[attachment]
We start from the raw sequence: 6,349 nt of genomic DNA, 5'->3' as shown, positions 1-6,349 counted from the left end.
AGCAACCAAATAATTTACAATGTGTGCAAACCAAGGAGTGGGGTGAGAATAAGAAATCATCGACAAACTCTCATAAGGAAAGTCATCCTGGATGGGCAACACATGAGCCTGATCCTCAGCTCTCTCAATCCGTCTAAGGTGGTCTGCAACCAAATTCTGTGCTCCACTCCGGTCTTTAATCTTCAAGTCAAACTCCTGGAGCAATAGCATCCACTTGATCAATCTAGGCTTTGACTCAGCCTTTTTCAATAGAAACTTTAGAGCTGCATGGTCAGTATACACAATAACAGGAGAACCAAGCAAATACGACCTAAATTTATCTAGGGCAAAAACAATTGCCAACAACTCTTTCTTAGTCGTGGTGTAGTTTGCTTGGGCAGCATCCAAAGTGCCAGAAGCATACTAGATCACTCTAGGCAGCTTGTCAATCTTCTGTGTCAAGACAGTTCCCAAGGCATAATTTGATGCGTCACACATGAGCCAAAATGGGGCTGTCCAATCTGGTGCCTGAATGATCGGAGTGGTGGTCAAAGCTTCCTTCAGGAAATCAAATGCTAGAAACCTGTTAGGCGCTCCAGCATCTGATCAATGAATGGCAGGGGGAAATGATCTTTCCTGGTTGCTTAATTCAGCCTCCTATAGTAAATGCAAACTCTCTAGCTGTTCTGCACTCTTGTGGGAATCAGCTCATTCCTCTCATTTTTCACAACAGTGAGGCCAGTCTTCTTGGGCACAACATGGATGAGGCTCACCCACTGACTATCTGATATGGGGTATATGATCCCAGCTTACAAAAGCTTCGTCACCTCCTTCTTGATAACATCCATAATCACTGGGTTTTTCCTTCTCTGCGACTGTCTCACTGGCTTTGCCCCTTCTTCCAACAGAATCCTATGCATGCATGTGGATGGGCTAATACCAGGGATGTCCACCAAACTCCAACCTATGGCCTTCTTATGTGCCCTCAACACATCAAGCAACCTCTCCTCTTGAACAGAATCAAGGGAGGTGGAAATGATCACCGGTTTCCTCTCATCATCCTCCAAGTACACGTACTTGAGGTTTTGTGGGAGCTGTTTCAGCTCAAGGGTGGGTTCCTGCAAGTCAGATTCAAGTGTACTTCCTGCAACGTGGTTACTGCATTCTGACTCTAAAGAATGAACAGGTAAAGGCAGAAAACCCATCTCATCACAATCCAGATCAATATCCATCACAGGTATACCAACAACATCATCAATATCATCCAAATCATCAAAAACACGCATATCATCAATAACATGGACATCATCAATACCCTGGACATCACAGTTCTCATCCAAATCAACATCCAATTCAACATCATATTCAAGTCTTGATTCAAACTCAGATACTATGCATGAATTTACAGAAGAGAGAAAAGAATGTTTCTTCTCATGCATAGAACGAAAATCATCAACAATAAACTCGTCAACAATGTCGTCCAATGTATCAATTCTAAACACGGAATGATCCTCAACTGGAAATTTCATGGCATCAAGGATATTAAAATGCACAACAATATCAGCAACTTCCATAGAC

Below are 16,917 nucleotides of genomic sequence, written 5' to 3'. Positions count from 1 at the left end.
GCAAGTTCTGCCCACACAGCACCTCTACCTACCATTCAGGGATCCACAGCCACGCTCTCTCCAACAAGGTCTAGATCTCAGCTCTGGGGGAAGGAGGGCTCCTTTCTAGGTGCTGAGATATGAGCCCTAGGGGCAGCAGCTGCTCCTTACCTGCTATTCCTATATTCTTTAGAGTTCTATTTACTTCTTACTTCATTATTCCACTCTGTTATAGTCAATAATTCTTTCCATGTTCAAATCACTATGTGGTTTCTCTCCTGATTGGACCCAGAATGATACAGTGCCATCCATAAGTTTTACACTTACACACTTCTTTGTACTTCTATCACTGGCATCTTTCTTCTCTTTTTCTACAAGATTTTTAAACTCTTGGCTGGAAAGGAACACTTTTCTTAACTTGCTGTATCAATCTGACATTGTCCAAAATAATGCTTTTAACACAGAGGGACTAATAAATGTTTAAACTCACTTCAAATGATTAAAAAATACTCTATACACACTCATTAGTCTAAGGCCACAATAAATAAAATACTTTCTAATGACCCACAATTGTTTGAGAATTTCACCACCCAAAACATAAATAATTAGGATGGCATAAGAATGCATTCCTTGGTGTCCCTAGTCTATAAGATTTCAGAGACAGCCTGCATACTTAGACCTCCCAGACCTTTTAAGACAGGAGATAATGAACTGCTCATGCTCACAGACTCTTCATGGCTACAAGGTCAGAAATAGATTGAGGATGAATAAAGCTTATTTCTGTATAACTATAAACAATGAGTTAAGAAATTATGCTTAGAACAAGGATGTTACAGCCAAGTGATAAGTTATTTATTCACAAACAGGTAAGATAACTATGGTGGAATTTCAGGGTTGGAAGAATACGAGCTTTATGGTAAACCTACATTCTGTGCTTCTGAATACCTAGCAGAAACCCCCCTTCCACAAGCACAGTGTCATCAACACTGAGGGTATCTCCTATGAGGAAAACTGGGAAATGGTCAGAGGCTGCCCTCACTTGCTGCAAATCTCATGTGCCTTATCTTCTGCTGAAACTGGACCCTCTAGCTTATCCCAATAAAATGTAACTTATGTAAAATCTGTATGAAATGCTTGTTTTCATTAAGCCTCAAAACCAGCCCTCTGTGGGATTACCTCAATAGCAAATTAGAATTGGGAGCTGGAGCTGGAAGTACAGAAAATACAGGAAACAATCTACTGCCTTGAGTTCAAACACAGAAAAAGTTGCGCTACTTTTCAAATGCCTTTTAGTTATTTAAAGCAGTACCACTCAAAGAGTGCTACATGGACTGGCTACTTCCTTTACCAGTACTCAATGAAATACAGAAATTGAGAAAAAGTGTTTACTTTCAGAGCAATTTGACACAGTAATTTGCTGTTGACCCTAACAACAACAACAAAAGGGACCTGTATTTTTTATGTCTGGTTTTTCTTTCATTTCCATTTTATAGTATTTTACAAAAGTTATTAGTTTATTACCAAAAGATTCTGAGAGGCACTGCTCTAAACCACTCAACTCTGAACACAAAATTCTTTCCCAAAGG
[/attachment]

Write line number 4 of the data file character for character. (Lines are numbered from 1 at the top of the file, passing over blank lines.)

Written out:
GCAAGTTCTGCCCACACAGCACCTCTACCTACCATTCAGGGATCCACAGCCACGCTCTCTCCAACAAGGTCTAGATCTCAGCTCTGGGGGAAGGAGGGCTCCTTTCTAGGTGCTGAGATATGAGCCCTAGGGGCAGCAGCTGCTCCTTACCTGCTATTCCTATATTCTTTAGAGTTCTATTTACTTCTTACTTCATTATTCCACTCTGTTATAGTCAATAATTCTTTCCATGTTCAAATCACTATGTGGTTTCTCTCCTGATTGGACCCAGAATGATACAGTGCCATCCATAAGTTTTACACTTACACACTTCTTTGTACTTCTATCACTGGCATCTTTCTTCTCTTTTTCTACAAGATTTTTAAACTCTTGGCTGGAAAGGAACACTTTTCTTAACTTGCTGTATCAATCTGACATTGTCCAAAATAATGCTTTTAACACAGAGGGACTAATAAATGTTTAAACTCACTTCAAATGATTAAAAAATACTCTATACACACTCATTAGTCTAAGGCCACAATAAATAAAATACTTTCTAATGACCCACAATTGTTTGAGAATTTCACCACCCAAAACATAAATAATTAGGATGGCATAAGAATGCATTCCTTGGTGTCCCTAGTCTATAAGATTTCAGAGACAGCCTGCATACTTAGACCTCCCAGACCTTTTAAGACAGGAGATAATGAACTGCTCATGCTCACAGACTCTTCATGGCTACAAGGTCAGAAATAGATTGAGGATGAATAAAGCTTATTTCTGTATAACTATAAACAATGAGTTAAGAAATTATGCTTAGAACAAGGATGTTACAGCCAAGTGATAAGTTATTTATTCACAAACAGGTAAGATAACTATGGTGGAATTTCAGGGTTGGAAGAATACGAGCTTTATGGTAAACCTACATTCTGTGCTTCTGAATACCTAGCAGAAACCCCCCTTCCACAAGCACAGTGTCATCAACACTGAGGGTATCTCCTATGAGGAAAACTGGGAAATGGTCAGAGGCTGCCCTCACTTGCTGCAAATCTCATGTGCCTTATCTTCTGCTGAAACTGGACCCTCTAGCTTATCCCAATAAAATGTAACTTATGTAAAATCTGTATGAAATGCTTGTTTTCATTAAGCCTCAAAACCAGCCCTCTGTGGGATTACCTCAATAGCAAATTAGAATTGGGAGCTGGAGCTGGAAGTACAGAAAATACAGGAAACAATCTACTGCCTTGAGTTCAAACACAGAAAAAGTTGCGCTACTTTTCAAATGCCTTTTAGTTATTTAAAGCAGTACCACTCAAAGAGTGCTACATGGACTGGCTACTTCCTTTACCAGTACTCAATGAAATACAGAAATTGAGAAAAAGTGTTTACTTTCAGAGCAATTTGACACAGTAATTTGCTGTTGACCCTAACAACAACAACAAAAGGGACCTGTATTTTTTATGTCTGGTTTTTCTTTCATTTCCATTTTATAGTATTTTACAAAAGTTATTAGTTTATTACCAAAAGATTCTGAGAGGCACTGCTCTAAACCACTCAACTCTGAACACAAAATTCTTTCCCAAAGG